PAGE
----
Traveller well-being tops priorities for corporate travel programmes: BCD Travel

BCD Travel survey finds that gaps remain between travel policies and traveller wellbeing needs

Travel buyers feel that traveller satisfaction and well-being is the second most important travel programme priority after duty of care, according to a recent BCD Travel survey of 118 travel buyers worldwide, with 92% of survey respondents listing the topic as extremely or very important.

Despite this emphasis, only 62% of the travel buyers surveyed said their companies provide traveller well-being support and only 14% said their companies plan to increase their budget for traveller well-being in 2022.

BCD Travel survey finds that gaps remain between travel policies and traveller well-being needs

BCD previously also conducted a well-being survey of 875 business travellers in February. The surveys reveal similarities and differences in buyer and traveller sentiment:

  • Awareness of well-being measures to support business travellers varies. While 62% of travel buyers are aware of offerings within their company, among travellers this figure is lower (51%).
  • Both travel buyers and travellers ranked convenient hotel location (73% and 58% respectively), direct flights (71% and 70%) and business class for longhaul flights (57% and 54%) among the top five policy options to improve traveller well-being.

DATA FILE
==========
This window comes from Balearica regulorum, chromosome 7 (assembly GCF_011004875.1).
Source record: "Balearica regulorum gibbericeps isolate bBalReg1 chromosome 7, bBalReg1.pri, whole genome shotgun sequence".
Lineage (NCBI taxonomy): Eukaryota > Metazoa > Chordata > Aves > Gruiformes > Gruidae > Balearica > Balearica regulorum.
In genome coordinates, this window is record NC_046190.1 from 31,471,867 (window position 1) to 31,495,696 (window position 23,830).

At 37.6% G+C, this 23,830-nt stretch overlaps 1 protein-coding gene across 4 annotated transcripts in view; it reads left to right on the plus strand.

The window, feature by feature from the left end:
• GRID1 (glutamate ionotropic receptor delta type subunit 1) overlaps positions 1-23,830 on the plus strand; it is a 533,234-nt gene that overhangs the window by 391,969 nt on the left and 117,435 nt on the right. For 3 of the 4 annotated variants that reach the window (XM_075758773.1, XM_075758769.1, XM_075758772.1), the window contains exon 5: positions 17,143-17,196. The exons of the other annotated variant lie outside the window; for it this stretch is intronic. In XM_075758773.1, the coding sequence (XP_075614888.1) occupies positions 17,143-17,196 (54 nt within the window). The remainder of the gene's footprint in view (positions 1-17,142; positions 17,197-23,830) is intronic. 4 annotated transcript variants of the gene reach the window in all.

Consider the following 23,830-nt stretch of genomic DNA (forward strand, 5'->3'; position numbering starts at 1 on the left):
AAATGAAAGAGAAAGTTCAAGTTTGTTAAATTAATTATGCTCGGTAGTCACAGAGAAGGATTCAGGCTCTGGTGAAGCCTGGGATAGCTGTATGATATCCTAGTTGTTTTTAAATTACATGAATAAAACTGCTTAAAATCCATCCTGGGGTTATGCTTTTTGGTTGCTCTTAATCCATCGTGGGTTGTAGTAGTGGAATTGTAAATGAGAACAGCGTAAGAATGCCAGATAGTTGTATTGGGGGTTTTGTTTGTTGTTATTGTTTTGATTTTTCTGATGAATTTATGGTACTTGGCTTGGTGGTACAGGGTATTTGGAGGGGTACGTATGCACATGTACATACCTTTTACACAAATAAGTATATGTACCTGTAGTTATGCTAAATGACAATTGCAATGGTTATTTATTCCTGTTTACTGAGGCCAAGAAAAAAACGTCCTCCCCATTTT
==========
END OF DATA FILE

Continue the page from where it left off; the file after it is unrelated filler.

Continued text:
• Travel buyers also rated freedom to decide to travel or not (55%) and a simple trip approval process (55%) as important policy options that contribute to traveller well-being. Neither made the top five among business travellers, who instead were more appreciative of aeroplane seat selection (59%) and fast-track security programmes (58%).
  • While 43% of buyers offer sustainable travel choices for a better traveller experience, only 20% of surveyed travellers feel this contributes to their well-being.
  • Well-being support showed the largest discrepancy between buyer and traveller sentiment. Travel buyers rated mental support measures (training in stress management, mental health counselling, and mental health support) as the most important. Travellers instead care more about physical well-being measures (restaurant recommendations, nutrition, sleep and recovery advice, and gym membership when travelling).
  • In terms of work-life balance support, travel buyers placed more value on the ability to work from home before or after a trip (64%) than did travellers (48%), though this option was highly ranked by both audiences along with allowing work from any location and bleisure. Furthermore, travellers are more interested in extra time off to compensate for business travel out of working hours (53% vs 20% for travel buyers), allowing a partner to accompany them (50% vs 19% for travel buyers) and time off after long trips (48% vs 7%).

Travel buyers can address the differences above by increasing traveller awareness of well-being programs and aligning policies and well-being measures with traveller values and needs.

“This survey reveals a significant gap between well-being supply and demand, as well as differing views on which measures most support traveller well-being,” said Mike Janssen, global chief operating officer and chief commercial officer for BCD Travel.

“Travel buyers should align their policies to what their travellers value and need. At the same time, they may also need to put more time and effort in clearly communicating the benefits of mental support, which is currently valued less than physical support.”

For the complete survey results, please click here.

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